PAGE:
Haiku in the time of coronavirus

Haiku in the time of coronavirus


In a world limited by the virus, our lives vastly reduced, isolated from the shared joys and heartaches of every day, I turn to the great masters of Haiku, for solace and peace.

The quiet beauty in the heart of Nature, the serenity in the midst of chaos, the attempt to hold moments before they evanesce is the essence of the haiku. This three-lined, seventeen-syllables poetic form reflects the Japanese culture of minimalism, where nothing can be added or subtracted to things as they seem. In fact, it is the shorthand for emotion or idea.

Haiku freezes a brief moment in time, at the same time casting it into eternity. Rich in wistfulness and nostalgia, it is emotion recollected in resignation. Haiku is often linked to Zen Buddhism — capturing a precise moment as part of meditation.

A Haiku poet’s eye level is low and microscopic, nevertheless grasping universal truths. Haiku are whispers that require deep listening to be heard Basho was a mystic poet who wrote:

When I look carefully

I see the nazunia blooming on the hedge

The nazunia is a common flower but if you look at it meditatively it transports one to an outer world, it becomes a thing of beauty, the commonplace turning extraordinary.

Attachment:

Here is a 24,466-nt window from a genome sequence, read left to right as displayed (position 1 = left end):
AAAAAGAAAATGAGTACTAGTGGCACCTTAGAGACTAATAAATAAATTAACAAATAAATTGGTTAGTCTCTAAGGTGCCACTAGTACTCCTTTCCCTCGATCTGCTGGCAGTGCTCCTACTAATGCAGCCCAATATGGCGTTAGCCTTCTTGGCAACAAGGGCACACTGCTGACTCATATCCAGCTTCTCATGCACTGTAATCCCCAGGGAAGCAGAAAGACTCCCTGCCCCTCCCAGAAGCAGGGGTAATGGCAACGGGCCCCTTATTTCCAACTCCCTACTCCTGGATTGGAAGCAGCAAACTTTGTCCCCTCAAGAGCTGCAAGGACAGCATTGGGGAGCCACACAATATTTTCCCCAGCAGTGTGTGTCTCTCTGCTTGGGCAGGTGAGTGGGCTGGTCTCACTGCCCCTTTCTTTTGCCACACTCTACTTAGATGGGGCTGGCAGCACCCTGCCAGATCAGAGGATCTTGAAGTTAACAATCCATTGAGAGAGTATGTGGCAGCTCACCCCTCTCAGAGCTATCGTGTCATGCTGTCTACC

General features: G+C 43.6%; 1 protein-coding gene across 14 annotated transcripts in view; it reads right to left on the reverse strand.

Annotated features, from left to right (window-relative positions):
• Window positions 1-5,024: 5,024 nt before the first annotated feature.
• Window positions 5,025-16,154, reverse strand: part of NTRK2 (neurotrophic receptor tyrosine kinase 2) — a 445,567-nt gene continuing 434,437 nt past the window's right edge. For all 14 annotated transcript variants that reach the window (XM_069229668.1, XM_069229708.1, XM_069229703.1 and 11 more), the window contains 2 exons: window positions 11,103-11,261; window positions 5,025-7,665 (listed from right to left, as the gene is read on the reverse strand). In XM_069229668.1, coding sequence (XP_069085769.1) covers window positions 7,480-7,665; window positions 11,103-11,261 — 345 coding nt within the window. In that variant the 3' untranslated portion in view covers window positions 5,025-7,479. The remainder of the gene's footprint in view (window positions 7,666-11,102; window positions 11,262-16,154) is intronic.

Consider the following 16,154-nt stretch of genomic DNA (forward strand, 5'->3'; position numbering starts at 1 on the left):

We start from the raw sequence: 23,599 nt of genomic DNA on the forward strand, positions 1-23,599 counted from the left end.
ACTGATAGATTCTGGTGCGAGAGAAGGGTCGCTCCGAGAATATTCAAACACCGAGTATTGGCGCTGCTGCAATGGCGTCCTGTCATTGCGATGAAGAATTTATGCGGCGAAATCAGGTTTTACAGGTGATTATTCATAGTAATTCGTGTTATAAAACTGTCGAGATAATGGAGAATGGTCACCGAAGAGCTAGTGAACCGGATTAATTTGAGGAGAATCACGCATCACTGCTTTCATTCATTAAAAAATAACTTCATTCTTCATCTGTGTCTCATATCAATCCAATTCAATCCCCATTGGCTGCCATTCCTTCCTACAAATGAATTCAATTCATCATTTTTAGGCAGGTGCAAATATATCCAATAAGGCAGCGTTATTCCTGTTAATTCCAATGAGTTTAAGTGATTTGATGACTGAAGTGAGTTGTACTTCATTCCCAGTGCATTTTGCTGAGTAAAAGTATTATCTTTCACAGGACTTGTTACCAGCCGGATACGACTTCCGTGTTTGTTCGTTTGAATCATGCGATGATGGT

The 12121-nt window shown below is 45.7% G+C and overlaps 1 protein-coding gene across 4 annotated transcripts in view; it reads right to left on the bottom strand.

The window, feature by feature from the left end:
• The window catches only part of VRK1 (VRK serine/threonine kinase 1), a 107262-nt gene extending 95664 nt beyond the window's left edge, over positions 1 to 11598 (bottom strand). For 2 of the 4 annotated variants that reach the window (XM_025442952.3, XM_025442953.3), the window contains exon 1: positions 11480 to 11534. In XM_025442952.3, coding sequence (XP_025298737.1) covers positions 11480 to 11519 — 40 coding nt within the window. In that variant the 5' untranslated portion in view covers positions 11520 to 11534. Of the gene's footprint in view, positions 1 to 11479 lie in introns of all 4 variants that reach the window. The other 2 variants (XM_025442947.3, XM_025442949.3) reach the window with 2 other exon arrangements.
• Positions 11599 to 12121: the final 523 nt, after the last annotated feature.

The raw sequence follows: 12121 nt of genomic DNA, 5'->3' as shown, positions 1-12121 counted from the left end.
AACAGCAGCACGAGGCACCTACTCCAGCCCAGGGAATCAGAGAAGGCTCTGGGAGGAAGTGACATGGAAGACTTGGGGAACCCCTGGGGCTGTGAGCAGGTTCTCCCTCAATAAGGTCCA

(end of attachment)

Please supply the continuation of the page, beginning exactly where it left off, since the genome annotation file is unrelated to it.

'Mono no aware' is a Japanese concept, which is empathy for all things, even with the consciousness of their impermanence, a gentle wistfulness at their passing, not a cause for despair but wonder and gratefulness.

Spring: A hill without a name

Veiled in the morning mist.

Spring will leave, the morning mist will melt but Basho’s vision remains the sakura or the cherry blossom, which symbolises transience and the finiteness of life has inspired many haiku poets. Bosho says, “A lovely spring night/ suddenly vanished while we/viewed cherry blossoms."

Haiku is a demanding art form, brief, evocative, submersion of the self and an attempt to capture the magical moment before it returns to the mundane. It's a moment of tranquillity.